Research into Contemporary Printmaking
Review of the work of Karen Kunc
My interest in the work of Karen Kunc came from the my own investigations into experimental mark making for Project 9, and from earlier work looking at physical forces such as momentum, where I used masking to represent atoms and how they interact when subject to force. The results I obtained were arrived at in a relatively random manner, flowing from the investigative process and I became interested in how another artist might investigate and represent similar themes.
The work of artist Karen Kunc is rooted in her interest in the natural world and how this might be represented in a visually stimulating manner. I was attracted to her woodcut “Luminous Wonders”(Kunc, K. 2008), which juxtaposes small white rounded forms on a black and white background on the left of the picture plane (which could be suggestive of cellular bodies or atomic particles), with vivid blue concentric rings to the right, which could be interpreted visually as cosmic entities, for example the rings of Saturn. Alternatively these could be viewed as organic elements such as the rings found in thecross section of a tree trunk.
The artist has also added further small round discs above and below the blue concentric rings. To the viewer, these forms could again suggest either cosmic forms or cellular elements. The lower disc is deep blue, fading towards the outer portion of the disc, with a halo of complementary orange placed on the very outer part of the disc, emphasising this form, and helping to unify the work by picking up the orange colours used around the cellular forms on the left of the picture plane.
The artist uses extended landscape format for the work which allows her to develop a sense of the expansiveness of space or the infinitesimal and to develop “ images of creation and preservation” (Fik B,Grabowski, B, 2015: 88). This is also suggested in the stretched envelope encasing the discs on the left of the picture plane.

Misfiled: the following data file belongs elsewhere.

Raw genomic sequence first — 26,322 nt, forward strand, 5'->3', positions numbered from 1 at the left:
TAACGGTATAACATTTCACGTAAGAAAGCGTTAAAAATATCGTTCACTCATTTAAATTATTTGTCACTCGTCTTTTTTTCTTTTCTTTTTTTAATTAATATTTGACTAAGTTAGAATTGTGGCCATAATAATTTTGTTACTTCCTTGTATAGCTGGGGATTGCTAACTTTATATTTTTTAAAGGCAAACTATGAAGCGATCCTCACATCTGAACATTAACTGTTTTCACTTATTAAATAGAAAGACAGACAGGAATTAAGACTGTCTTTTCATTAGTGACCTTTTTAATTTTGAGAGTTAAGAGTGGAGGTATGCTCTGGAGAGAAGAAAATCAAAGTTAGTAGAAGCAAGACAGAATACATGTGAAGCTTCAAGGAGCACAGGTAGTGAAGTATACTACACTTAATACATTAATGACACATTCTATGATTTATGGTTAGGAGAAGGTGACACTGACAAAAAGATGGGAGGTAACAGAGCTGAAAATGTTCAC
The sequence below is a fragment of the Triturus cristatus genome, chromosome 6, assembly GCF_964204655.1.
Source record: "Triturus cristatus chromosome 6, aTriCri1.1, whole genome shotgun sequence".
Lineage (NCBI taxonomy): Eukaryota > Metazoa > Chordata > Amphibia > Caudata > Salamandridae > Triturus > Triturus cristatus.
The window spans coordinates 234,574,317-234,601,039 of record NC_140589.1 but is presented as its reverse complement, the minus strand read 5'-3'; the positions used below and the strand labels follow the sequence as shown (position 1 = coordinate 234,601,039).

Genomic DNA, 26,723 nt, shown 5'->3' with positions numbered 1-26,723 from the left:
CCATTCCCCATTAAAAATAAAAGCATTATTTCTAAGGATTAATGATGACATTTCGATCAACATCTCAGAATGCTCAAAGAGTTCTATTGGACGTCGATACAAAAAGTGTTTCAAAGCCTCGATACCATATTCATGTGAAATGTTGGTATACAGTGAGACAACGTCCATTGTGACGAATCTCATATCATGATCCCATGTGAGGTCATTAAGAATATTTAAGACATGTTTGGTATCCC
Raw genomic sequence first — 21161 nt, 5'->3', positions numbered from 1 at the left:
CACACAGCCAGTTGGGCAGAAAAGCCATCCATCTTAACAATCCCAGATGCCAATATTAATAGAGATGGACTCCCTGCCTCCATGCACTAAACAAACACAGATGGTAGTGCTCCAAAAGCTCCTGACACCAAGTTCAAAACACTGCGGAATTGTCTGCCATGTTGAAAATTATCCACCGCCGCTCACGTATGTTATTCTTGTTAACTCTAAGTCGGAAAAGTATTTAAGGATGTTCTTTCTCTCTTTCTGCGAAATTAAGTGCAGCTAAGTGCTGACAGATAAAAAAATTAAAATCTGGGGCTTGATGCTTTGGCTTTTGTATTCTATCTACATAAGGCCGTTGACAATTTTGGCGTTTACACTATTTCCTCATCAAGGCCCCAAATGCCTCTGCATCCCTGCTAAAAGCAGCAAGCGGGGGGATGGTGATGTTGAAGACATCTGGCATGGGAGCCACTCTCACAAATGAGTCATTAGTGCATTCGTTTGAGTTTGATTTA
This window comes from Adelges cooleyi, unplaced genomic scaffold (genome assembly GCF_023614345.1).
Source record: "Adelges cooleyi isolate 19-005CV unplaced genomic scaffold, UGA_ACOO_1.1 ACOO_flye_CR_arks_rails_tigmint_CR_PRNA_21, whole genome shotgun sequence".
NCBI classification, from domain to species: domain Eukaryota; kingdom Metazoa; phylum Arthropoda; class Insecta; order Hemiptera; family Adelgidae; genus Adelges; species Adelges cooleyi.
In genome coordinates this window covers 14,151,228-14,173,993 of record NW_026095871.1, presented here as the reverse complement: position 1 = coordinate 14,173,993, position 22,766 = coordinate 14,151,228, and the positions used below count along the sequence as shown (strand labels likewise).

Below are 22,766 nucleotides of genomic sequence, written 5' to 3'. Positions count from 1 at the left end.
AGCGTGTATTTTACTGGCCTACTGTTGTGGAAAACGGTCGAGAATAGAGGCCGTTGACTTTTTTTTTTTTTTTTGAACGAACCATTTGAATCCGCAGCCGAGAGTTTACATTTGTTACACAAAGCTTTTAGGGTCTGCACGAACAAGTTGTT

In their textbook, “Printmaking”, ( Fick and Gabrowsky, 2015:88 ) set out an account of Kunc’s working methods. These include: the carving of images onto birch and veneer plywood, followed by the application of different methods to add colour, including use of the reduction process, and the use of multiple stencils to permit the addition of several colours. The artist discusses her preference for printing colour directly onto white paper to retain intensity of colour.
Her process includes the use of transparent colour in the early stages of the work, followed by the addition of more opaque layers at a later stage.
The Woodcut “Treasure Trove” (Kunc,K:2005) by the same artist, looks to organic sources for inspiration. The artist uses a very narrow, elongated horizontal format ( 14×80 ins) to develop a print which seems to simulate a cross section of the earth, enclosing rounded and elongated discs and rectangular forms a various sizes and colours.
The artist uses a palette of orange and thallo blue, with the addition of earth colours such as browns and dark warm greys. Greens have been also used for some of the forms, giving an overall feel of the natural world, suggesting elements from both earth and water.
The artist has created the impression of layered forms revealed as if viewed in cross section.
The use of the wide horizontal format seems to act to draw the eye of the viewer across the page, inviting the viewer to explore the painting further.
Although more abstract in nature, for me, Kunc’s work is reminiscent of the work of Gustave Klimt in “ Garden Path with Chickens” (Klimt,G: 1916). In this oil painting, Klimt depicts chickens on a garden path surrounded on each side of the path by an explosive border of flowers which are represented as both representational and abstract rounded forms of varying sizes. When viewing the painting, it appears at once to be both abstract and representative. The artist adds to the sense of perspective in this work by reducing the size of these abstract marks towards the background, leading the viewer up the path.
Fick, B. and Grabowski, B. (2015) Printmaking: A complete guide to materials & process. United Kingdom: Laurence King Publishing.
Fliedl, G. (1989) Gustave Klimt. Edited by Rolf Taschen and Marianne Faust. Geneva: Cosmopress.
Klimt, G: (1916). Garden Path with Chickens [Oil on Canvas]
Kunc, K. (2006) Luminous Wonders [Woodcut].